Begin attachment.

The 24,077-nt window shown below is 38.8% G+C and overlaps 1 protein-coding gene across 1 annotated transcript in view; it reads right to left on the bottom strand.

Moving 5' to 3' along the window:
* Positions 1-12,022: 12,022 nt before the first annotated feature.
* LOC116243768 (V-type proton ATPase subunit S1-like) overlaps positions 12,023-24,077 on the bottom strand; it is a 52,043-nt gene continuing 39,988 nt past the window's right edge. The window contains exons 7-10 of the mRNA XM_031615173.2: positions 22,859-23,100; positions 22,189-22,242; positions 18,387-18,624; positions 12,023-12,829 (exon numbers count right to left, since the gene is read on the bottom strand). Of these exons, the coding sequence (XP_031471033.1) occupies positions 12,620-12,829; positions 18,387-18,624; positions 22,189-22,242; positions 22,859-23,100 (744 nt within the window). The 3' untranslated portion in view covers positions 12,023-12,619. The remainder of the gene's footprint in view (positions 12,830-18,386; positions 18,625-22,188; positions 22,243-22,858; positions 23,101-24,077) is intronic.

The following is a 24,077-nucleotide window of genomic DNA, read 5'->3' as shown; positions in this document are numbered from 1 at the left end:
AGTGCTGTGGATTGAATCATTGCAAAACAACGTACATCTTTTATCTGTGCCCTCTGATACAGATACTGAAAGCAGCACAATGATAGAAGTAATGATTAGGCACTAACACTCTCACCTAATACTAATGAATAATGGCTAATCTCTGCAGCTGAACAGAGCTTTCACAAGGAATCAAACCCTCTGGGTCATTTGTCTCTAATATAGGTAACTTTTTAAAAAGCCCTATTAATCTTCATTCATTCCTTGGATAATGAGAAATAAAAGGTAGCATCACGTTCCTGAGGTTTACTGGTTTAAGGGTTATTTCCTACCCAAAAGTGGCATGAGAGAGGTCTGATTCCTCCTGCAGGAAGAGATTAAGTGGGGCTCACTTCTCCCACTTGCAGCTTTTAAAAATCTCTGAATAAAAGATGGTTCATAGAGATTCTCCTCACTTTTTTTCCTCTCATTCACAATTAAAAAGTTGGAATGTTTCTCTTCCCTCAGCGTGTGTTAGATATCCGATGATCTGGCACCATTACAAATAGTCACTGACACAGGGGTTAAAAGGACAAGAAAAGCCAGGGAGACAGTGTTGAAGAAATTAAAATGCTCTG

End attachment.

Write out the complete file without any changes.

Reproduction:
The 24,077-nt window shown below is 38.8% G+C and overlaps 1 protein-coding gene across 1 annotated transcript in view; it reads right to left on the bottom strand.

Moving 5' to 3' along the window:
* Positions 1-12,022: 12,022 nt before the first annotated feature.
* LOC116243768 (V-type proton ATPase subunit S1-like) overlaps positions 12,023-24,077 on the bottom strand; it is a 52,043-nt gene continuing 39,988 nt past the window's right edge. The window contains exons 7-10 of the mRNA XM_031615173.2: positions 22,859-23,100; positions 22,189-22,242; positions 18,387-18,624; positions 12,023-12,829 (exon numbers count right to left, since the gene is read on the bottom strand). Of these exons, the coding sequence (XP_031471033.1) occupies positions 12,620-12,829; positions 18,387-18,624; positions 22,189-22,242; positions 22,859-23,100 (744 nt within the window). The 3' untranslated portion in view covers positions 12,023-12,619. The remainder of the gene's footprint in view (positions 12,830-18,386; positions 18,625-22,188; positions 22,243-22,858; positions 23,101-24,077) is intronic.

The following is a 24,077-nucleotide window of genomic DNA, read 5'->3' as shown; positions in this document are numbered from 1 at the left end:
AGTGCTGTGGATTGAATCATTGCAAAACAACGTACATCTTTTATCTGTGCCCTCTGATACAGATACTGAAAGCAGCACAATGATAGAAGTAATGATTAGGCACTAACACTCTCACCTAATACTAATGAATAATGGCTAATCTCTGCAGCTGAACAGAGCTTTCACAAGGAATCAAACCCTCTGGGTCATTTGTCTCTAATATAGGTAACTTTTTAAAAAGCCCTATTAATCTTCATTCATTCCTTGGATAATGAGAAATAAAAGGTAGCATCACGTTCCTGAGGTTTACTGGTTTAAGGGTTATTTCCTACCCAAAAGTGGCATGAGAGAGGTCTGATTCCTCCTGCAGGAAGAGATTAAGTGGGGCTCACTTCTCCCACTTGCAGCTTTTAAAAATCTCTGAATAAAAGATGGTTCATAGAGATTCTCCTCACTTTTTTTCCTCTCATTCACAATTAAAAAGTTGGAATGTTTCTCTTCCCTCAGCGTGTGTTAGATATCCGATGATCTGGCACCATTACAAATAGTCACTGACACAGGGGTTAAAAGGACAAGAAAAGCCAGGGAGACAGTGTTGAAGAAATTAAAATGCTCTG